Originally posted by eriktheawful
reply to post by Glassbender777
Actually, you might be on to something, but instead of the Earth passing through a dense debris field, I think it might be more along the lines of: the debris field that we carry with us.
Space debris in orbit, and there is a LOT of it. Many of them have been up there for 50 years now, and it might be that we are starting to see a increase in shooting stars or fire balls, because many of them might have orbits that are finally deteriorating enough for reentry into our atmosphere.
Here's a picture modeling the cloud of debris around us:
I've not done any research in this, and it's just an idea, but maybe that is why we it seems we are seeing a increase of these sightings. More and more junk that we left up there is starting to reenter.
want you to assume it is a meteor, unless you're told otherwise".
The U.S. Strategic Command maintains a catalogue containing known orbital objects. The list was initially compiled in part to prevent misinterpretation as hostile missiles. The version compiled in 2009 listed about 19,000 objects. Observation data gathered by a number of ground-based radar facilities and telescopes as well as by a space-based telescope is used to maintain this catalogue. Nevertheless, the majority of expected debris objects remain unobserved – there are more than 600,000 objects larger than 1 cm (0.4 in) in orbit (according to the ESA Meteoroid and Space Debris Terrestrial Environment Reference, the MASTER-2005 model).
SEATTLE — A ball of fire, a possible meteor, was seen falling out of the sky over the Seattle area Wednesday night, authorities said. Residents north of Seattle, off Interstate 5's Exit 212 near Arlington, saw something coming apart in the sky, police and the Washington State Patrol said. No planes were reported missing, and nothing was found by police. "We are clearing the scene and assuming it is a meteor, unless we hear otherwise," the Snohomish County Sheriff's Office said in a tweet.
Originally posted by Radec
I'm going to assume that this many occurrences is not normal. Can anyone please try to explain why so many meteors would be seen falling from the sky all over the country? I know that one in Arizona was caused by a meteor storm is what they said. (correction) It in fact was not the meteor storm they said this was a separate occurrence on fox and was confirmed by NASA.edit on 1-11-2012 by Radec because: (no reason given)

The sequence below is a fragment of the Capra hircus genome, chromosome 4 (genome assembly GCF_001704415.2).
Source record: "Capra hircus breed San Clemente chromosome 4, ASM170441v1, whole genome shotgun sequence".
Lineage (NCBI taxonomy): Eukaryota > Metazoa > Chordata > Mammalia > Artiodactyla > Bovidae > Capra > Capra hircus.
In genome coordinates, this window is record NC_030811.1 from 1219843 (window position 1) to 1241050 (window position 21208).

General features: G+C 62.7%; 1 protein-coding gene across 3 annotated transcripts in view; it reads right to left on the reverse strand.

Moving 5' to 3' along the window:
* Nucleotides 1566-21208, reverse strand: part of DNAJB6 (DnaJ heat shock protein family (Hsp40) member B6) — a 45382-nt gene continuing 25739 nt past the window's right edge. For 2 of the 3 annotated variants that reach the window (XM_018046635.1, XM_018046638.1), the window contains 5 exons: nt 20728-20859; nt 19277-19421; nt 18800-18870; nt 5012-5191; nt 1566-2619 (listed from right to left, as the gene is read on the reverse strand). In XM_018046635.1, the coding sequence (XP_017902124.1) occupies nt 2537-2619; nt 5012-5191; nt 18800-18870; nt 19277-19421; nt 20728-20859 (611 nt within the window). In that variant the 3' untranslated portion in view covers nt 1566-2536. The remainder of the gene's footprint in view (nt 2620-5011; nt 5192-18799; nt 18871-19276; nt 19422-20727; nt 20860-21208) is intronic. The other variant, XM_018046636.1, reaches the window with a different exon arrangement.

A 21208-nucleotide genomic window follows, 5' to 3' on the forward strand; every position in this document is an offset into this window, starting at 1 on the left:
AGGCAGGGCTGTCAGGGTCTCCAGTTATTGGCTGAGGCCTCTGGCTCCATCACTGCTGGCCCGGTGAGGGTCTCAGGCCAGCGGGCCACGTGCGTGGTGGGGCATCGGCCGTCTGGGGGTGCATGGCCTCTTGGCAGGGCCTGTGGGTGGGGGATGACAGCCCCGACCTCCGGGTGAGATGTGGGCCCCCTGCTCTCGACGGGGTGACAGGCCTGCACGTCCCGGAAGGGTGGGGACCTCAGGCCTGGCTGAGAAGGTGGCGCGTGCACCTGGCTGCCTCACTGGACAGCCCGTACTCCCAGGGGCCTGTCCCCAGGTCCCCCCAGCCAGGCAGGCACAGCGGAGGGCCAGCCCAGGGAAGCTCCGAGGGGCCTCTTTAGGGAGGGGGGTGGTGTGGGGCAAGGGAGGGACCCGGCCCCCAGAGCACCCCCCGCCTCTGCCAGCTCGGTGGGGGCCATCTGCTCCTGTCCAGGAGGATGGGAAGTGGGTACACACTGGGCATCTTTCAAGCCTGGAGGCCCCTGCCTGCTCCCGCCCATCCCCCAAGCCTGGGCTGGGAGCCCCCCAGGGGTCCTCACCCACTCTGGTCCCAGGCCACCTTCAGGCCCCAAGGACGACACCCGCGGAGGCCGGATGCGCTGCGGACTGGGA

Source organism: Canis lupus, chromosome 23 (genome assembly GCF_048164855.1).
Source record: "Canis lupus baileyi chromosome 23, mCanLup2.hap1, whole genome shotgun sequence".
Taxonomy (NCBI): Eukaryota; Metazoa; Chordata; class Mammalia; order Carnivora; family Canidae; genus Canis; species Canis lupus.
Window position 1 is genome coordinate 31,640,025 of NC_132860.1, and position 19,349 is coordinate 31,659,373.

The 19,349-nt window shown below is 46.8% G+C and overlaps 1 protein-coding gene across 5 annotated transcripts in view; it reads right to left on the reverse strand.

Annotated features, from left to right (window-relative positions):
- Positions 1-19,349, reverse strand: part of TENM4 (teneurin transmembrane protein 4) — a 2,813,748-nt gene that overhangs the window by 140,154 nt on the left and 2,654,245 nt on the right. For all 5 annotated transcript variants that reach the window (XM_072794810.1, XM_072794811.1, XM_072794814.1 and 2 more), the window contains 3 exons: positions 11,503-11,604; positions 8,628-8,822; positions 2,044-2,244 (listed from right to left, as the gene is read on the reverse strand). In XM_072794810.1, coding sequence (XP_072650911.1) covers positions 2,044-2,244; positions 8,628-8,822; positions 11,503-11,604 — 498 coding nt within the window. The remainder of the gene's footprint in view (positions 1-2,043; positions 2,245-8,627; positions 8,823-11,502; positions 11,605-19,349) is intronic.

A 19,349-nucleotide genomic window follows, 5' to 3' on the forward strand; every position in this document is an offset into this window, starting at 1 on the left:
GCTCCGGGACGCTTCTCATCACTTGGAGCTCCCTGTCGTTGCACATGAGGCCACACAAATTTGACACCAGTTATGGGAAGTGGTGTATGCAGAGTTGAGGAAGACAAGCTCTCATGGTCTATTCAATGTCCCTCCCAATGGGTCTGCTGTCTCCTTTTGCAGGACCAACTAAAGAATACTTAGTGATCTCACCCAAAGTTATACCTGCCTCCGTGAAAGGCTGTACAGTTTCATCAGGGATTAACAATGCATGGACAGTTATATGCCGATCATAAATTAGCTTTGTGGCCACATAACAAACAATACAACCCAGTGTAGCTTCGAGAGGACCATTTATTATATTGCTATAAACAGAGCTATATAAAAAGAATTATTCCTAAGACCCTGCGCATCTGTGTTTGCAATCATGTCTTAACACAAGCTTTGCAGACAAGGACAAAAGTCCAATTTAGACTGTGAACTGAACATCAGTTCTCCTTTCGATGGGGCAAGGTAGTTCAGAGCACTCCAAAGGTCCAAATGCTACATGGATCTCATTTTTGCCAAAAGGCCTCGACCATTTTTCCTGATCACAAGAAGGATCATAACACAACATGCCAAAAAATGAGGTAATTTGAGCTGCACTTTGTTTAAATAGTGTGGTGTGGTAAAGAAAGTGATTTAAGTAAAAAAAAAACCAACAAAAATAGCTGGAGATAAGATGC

Originally posted by redtic
FYI - significant (>10 reports) fireball sightings in 2012. Not sure how it compares to previous years. I know I've never seen one, but have been hearing more and more about them (at least here on ATS).
ETA - OK, so I looked at the last 5 years, and they've definitely gone up over the last few years, but that could just be a reporting anomaly, not a true trend in the sightings.
The next logical question is what is causing the apparent increase in fireballs seen this month? The key word here is apparent. It could very well be that there is no increase at all, but rather a marked increase in the number of reported fireballs. Mr. Hankey has worked with the AMS in providing an easy way to report fireball sightings and the general public has responded with a record number of reports so far in January. If you look through the last five years that the AMS has available, you will see an increase in every year. The increase is certainly not as dramatic as January 10 vs. January 11, but that again can be attributed to the recent change in format. I am also confident that no matter the number of NEO's in January 2012, there were still be more fireball reports in January 12 vs. January 11.
Interesting subject and I appreciate the contributions of Dirk, Mike, Wayne, and Carl!
It has been estimated that 100,000 tonnes of extraterrestrial material reach the Earth's surface every year. It can be anything from fine dust to metallic masses weighing many tonnes.
Extraterrestrial material that falls towards the Earth is classified by size. The majority of this material is in the form of tiny particles called micrometeorites. They fall continuously, and arrive unnoticed.
Meteors or 'shooting stars' are often seen in a clear night sky. They are larger dust particles and small rocky fragments, many no more than a gram in weight, which are burnt up by friction as they fall through the Earth's atmosphere.
Meteorites are larger pieces of rock that reach the Earth's surface without getting burnt up in the atmosphere. A meteorite whose arrival has been witnessed is called a fall. Meteorites discovered without a known time of fall are called finds. All meteorites, falls and finds, are named after the place where they were picked up. They are broadly classified according to their composition into stones, stony-irons and irons.
Originally posted by wutz4tom
I'm sure someone will come along and say..."it's the same that we have always had, it's just that we live in a more connected time.
Originally posted by wutz4tom
I say BULL...Things ARE Changing..